Skyfire Cycle: Brooklyn Nine-Nine gives me a reason to explain the Monty Hall Problem

I’ve been waiting years for this. Full disclosure, this episode(Season 4, Episode 8) aired on 11/29/2016, but I only saw it this last week.

First, for those who might not be super familiar with the episode:

Captain Holt and his husband Kevin ask Amy to settle an argument centered on “an inane math problem” that Kevin brought up at dinner. The Monty Hall Problem gets its name from the TV game show, Let’s Make A Deal, hosted by Monty Hall 1. The scenario is such: you are given the opportunity to select one closed door of three, behind one of which there is a prize. The other two doors hide “goats” (or some other such “non-prize”), or nothing at all. Once you have made your selection, Monty Hall will open one of the remaining doors, revealing that it does not contain the prize. 2. He then asks you if you would like to switch your selection to the other unopened door, or stay with your original choice.

Here is the problem: Should you switch?

Short Answer: Yes, Yes you should!

Long Answer as follows:
Captain Holt thinks that once the Host opens one of the doors your odds are even since there are only two options left. Kevin believes that it is 1/3-2/3 and that the odds are “locked in” once you make your original choice. Kevin is right. Although, it is purposefully difficult to understand this, due to the way that the game is set up. That is to say, only 3 total options(doors). The best way to think through this problem is to visualize 100 doors!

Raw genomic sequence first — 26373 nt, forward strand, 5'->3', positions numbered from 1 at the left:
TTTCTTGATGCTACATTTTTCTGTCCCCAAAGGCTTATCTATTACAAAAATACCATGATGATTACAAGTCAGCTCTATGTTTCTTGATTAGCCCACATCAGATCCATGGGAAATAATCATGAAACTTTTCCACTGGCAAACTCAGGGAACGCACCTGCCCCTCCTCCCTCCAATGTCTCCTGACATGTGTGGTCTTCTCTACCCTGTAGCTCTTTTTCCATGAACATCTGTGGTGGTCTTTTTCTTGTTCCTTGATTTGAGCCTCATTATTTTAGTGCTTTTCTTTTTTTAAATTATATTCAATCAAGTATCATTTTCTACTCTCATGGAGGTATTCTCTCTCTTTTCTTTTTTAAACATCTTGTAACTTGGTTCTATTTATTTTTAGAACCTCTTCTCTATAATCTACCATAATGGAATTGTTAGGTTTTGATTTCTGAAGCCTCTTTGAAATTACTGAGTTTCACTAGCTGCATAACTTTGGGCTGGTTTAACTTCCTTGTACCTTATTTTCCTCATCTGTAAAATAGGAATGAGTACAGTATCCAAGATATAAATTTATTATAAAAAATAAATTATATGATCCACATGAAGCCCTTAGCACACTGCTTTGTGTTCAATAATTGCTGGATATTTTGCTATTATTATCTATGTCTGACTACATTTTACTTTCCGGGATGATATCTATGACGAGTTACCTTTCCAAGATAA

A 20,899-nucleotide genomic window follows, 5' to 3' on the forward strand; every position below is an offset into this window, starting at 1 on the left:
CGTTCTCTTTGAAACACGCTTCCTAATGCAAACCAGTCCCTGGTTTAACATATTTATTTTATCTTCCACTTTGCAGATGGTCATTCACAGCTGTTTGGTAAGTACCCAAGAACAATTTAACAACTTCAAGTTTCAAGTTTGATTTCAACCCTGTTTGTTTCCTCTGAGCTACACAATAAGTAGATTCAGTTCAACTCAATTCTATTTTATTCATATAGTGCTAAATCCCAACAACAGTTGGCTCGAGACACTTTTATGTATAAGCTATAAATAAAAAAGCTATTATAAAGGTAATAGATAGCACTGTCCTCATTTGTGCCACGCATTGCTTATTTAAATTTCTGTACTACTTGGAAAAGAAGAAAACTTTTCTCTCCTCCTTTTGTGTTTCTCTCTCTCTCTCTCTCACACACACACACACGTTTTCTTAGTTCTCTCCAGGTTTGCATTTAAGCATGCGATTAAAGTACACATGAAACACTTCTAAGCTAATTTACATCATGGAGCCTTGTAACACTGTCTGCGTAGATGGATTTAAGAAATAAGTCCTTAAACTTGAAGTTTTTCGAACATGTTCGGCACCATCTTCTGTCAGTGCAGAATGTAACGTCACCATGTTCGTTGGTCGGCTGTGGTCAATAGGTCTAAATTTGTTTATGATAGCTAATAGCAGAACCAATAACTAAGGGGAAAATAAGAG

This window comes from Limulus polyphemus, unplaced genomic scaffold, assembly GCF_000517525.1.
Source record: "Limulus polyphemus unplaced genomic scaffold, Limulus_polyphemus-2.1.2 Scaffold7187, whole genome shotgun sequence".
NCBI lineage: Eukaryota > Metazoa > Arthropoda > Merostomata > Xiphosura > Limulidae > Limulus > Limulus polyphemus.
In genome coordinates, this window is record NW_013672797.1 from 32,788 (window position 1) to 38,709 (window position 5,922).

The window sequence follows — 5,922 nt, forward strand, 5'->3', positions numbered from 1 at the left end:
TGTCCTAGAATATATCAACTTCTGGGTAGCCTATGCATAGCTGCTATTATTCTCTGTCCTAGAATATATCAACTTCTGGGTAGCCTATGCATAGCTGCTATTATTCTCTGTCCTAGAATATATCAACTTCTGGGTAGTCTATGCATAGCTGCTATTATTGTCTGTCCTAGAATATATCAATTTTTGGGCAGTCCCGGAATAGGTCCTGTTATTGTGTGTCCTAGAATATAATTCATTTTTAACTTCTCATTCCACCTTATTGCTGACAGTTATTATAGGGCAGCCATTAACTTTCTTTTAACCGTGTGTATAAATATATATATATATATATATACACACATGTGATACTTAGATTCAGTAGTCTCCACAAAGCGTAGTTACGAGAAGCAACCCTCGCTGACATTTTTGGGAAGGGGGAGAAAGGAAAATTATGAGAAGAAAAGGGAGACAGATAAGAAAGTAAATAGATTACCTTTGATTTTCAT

Yes, I know, this picture only contains 76 doors

Now we can walk through the problem again, with Kevin’s (correct) thought process. There are 100 hundred doors, and you get to choose 1. From the Law of Total Probability (the foundation of Bayesian Statistics), we know that the total probability of any event must be equal to 1(100%). You have picked 1 out of 100 doors. Since the act of choosing is the event, your choice sets (or ‘locks in’ as Kevin would say)the probability of you winning. That probability is 1/100 or 1%. And, since there are no ties, the probability of you losing is 99/100 or 99%. So now you have a 1% chance of winning, slim odds certainly. What if you were offered the chance to switch sides? What if you could exchange your door for all of the others? What if you could trade your 1% for the 99%? Well, that’s the Monty Hall problem.

The Monty Hall problem breaks down into a choice of one door/option vs all of the other doors/options.

The genius of the game is that, by opening all the doors but one, it convinces you that your odds are even at the end. And it’s a masterpiece of psychological manipulation. Even in our exaggerated example, if, after the choice was made, we removed 98 out of the remaining 99 doors the 50–50 illusion would still persist at the end. And therein lies the solution. If you want to really understand why Kevin is right, imagine having the chance to switch with all the doors still in play. Would you want one chance at winning, or two?

Closing thoughts

1)Brooklyn Nine-Nine is a hilarious show that everyone should watch.
2)There should be more Math puzzles in primetime sitcoms.
3)It was extremely difficult writing about this episode without giving any spoilers.
4)Always switch when Monty Hall gives you the choice!

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